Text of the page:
For the past three weeks I’ve been talking about the shortcomings of the MicroFIT program. First, the OPA’s online application process. Second, the Local Distribution Companies (LDCs) and the problematic and inconsistent ways of each. Third and most recently, the heart of the Feed-In Tariff program – the FIT rate itself. Today I’ll look at perhaps the most frustrating and potentially devastating issue – one that threatens not only the future of the Feed-In Tariff program in its various forms, but also whatever might come after it.
The issue is the 7% rule.
First, a bit of background. The electricity grid that history has bequeathed unto us is a rough beast – antiquated, creaky, and obsolete. It was designed for a very different era. In that era, the world in general was different, electricity customers were different, the thinking behind electricity transmission was different, and the approach to electricity generation was different.
The surrounding world was a big place. There were no limits – no limit on how much the economy could grow, no limit on the number of rivers that could be dammed, no limit on the amount of coal or oil or uranium that could be extracted from the ground, no limit on how much waste – smog-causing nitrogen oxides, climate-changing greenhouse gases, and near-perpetually poisonous radioactive spent nuclear fuel – that could be tossed into the environment. The world, of course, had an infinite capacity to absorb all that garbage. Humanity could dump all it wanted into the earth, air, and water, and there would be no ill effects.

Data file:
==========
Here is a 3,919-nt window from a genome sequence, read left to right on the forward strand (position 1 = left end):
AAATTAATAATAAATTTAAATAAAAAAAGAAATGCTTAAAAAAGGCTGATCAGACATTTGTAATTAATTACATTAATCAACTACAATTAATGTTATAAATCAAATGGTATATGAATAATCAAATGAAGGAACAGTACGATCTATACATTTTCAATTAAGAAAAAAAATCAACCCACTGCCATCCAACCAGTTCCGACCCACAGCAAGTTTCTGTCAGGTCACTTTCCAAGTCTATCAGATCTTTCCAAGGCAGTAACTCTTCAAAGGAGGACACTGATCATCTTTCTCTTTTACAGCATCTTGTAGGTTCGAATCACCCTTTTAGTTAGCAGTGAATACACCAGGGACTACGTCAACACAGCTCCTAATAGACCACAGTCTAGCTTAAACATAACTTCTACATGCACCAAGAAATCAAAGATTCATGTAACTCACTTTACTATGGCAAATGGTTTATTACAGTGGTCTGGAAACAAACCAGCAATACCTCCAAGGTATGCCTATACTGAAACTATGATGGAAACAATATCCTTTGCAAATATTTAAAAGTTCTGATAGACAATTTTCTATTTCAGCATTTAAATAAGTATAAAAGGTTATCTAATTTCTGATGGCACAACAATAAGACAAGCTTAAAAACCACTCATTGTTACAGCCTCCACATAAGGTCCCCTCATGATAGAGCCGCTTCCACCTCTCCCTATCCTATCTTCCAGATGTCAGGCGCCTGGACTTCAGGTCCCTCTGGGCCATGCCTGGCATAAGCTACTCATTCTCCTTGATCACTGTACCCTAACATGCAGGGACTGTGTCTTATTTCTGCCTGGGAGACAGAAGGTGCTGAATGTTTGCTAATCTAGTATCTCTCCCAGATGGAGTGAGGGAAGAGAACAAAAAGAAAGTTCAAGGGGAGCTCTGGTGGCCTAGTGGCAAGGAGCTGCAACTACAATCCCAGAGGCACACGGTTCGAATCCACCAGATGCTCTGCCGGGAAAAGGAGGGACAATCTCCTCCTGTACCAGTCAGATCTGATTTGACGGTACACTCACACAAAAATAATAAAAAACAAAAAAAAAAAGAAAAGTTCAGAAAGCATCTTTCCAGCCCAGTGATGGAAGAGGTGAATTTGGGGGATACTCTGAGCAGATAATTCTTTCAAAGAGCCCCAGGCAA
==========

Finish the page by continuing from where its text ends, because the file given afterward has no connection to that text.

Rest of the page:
Back in the day, the electricity consumer was not particularly demanding. The main uses for electricity were brute force devices – incandescent light bulbs, motors, resistance heaters, and so forth. These devices were inherently forgiving. They could withstand minor fluctuations and dips in power, and alternating current with a waveform that was something less than perfectly sinusoidal. Even an occasional outage wasn’t going to cause a catastrophe.